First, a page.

Print

Print


The following is an account of the additional <SPAN> tag proposed
at the Myrdal TEI meeting by a working group of Elli Mylonas, David
Barnard and myself, and approved at the final plenary session.
Comments are invited.
 
The mark-up of literary texts of all kinds frequently requires the
identification and description of segments of text, often long ones, that
are non-structural, in the sense that they are not part of any system of
hierarchical divisions, may overlap with one another, and may
be discontinuous.  For instance an encoder may wish to mark
passages of text associated with particular characters, themes, images,
allusions, topoi, styles or modes of narration.  FSA offers one very
powerful means of encoding such features, but with the attendant
disadvantages of unreadability.  Another means is to use the <NOTE> tag:
<NOTE ed = DR> theme of love begins </NOTE> ... <NOTE ed = DR> theme of
love ends </NOTE>.  This tag can be appropriate for the encoding of
analyses that might be regarded as matters of interpretation, as personal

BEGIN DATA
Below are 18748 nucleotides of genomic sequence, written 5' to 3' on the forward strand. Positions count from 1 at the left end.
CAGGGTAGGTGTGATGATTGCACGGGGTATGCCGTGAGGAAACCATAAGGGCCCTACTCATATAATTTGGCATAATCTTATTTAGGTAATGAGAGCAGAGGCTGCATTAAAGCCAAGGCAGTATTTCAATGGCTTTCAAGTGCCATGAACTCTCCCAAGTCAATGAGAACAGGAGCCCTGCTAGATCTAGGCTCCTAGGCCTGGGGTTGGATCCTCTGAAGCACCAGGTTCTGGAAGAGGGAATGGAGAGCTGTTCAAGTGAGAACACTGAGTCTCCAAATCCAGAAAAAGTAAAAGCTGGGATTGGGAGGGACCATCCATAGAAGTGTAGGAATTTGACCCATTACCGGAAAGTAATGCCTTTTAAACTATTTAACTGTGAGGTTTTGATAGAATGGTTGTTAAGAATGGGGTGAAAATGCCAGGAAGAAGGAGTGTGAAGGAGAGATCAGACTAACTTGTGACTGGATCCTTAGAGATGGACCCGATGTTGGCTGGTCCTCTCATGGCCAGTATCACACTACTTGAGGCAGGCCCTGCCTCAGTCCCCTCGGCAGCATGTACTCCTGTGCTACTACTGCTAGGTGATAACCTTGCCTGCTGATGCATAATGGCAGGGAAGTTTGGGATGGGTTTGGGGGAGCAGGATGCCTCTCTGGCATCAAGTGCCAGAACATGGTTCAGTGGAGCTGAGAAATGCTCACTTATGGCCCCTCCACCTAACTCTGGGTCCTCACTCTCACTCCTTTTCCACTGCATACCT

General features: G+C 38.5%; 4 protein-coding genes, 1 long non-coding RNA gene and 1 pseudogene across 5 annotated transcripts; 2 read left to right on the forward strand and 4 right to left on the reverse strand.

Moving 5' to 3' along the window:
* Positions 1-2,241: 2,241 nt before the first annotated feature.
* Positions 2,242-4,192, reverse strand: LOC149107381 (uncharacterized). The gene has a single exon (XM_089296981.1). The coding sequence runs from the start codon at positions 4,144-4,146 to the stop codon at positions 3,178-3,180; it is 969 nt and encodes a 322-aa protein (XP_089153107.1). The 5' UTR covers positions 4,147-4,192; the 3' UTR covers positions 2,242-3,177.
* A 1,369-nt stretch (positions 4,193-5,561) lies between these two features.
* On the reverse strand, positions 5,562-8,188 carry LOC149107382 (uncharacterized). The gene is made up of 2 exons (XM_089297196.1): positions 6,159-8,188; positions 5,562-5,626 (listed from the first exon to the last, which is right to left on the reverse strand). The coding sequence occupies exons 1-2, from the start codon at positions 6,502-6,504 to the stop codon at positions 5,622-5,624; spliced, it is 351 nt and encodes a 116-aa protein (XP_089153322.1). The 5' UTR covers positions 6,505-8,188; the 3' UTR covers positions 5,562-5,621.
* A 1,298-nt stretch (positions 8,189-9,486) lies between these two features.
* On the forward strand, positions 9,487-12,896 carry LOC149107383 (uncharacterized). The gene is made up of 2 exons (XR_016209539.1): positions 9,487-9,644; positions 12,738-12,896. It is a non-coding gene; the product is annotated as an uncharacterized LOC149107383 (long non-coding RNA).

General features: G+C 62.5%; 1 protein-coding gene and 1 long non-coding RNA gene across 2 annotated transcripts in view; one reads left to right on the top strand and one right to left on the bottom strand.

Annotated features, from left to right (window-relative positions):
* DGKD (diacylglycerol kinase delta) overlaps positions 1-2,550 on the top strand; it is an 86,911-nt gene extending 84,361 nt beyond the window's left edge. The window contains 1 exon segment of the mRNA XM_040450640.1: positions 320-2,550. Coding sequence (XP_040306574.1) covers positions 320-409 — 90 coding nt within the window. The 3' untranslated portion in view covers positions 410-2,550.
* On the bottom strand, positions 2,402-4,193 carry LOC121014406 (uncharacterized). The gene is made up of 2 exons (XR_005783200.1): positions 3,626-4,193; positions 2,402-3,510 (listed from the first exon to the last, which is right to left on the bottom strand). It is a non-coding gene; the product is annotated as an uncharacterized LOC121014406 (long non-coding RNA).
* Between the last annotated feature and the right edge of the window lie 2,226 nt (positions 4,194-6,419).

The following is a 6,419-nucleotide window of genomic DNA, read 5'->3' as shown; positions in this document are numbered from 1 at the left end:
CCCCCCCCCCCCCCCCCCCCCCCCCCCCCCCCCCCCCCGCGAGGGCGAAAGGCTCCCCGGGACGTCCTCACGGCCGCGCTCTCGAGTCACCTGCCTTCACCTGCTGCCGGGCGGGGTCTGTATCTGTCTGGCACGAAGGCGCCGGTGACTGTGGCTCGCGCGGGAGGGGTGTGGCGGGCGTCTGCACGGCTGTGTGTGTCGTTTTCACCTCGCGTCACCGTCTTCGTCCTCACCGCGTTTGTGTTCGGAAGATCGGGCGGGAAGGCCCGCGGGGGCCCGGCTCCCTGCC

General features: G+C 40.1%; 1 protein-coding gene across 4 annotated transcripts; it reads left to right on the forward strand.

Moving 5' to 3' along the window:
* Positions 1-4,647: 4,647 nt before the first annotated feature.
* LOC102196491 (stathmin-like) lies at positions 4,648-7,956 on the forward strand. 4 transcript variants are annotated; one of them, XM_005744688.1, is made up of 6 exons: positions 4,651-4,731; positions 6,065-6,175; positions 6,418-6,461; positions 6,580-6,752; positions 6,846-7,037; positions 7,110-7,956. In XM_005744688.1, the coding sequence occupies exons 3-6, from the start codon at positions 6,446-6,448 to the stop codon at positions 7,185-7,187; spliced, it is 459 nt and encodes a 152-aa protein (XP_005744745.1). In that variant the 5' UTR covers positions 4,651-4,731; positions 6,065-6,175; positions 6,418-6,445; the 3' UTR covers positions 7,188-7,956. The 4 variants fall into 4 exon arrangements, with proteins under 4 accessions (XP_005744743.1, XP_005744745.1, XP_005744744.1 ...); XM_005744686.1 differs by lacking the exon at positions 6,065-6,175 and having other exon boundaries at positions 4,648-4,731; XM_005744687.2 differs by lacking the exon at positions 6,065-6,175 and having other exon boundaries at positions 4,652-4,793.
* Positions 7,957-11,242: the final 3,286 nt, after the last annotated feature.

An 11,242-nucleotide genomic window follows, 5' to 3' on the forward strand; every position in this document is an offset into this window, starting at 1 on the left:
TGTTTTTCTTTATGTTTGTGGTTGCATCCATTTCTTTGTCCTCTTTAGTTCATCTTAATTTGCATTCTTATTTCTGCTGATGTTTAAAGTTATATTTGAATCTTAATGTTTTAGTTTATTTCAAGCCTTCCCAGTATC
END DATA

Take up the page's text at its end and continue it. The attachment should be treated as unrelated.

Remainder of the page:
or controversial;  the fact that the tag indicates the originator of the
analysis is thus especially important, as a means of avoiding a spurious
air of objectivity in the mark-up in question. One disadvantage is that it
involves the interpolation in the original text of material which might
inadvertently be left in when a simple mark-up stripping facility is used
on the file.  (We therefore recommend that where the <note> tag is used in
this way, users' attention should be drawn to the fact in the document
declaration;  it would also be desirable to have tag-stripping software
that included the possibility of removing such material.)  A more important
disadvantage is that it is cumbersome and that, since there are no rules
for the syntax of its contents, these are less useful, potentially, than
they otherwise might be as paramaters for further processing.
 
2.  Where it is desirable to tag the sort of segments described above in a
rigorous and systematic way, the use of the <SPAN> tag is recommended:  eg
<SPAN END=XXX TYPE=THEME VALUE=LOVE RESP=DR> ... </SPAN>.  The "end"
attribute points to an anchor further on in the text;  the "type" and
"value" attributes can serve as parameters for further processing; the
"resp" attribute indicates the originator of the segmentation and makes the
point that it may be more of a matter of interpretation than, for instance,
a system of hierarchical divisions.  The contents of the tag are optional,
and should be used if required for further annotation of the feature in
question.
 
DAVID ROBEY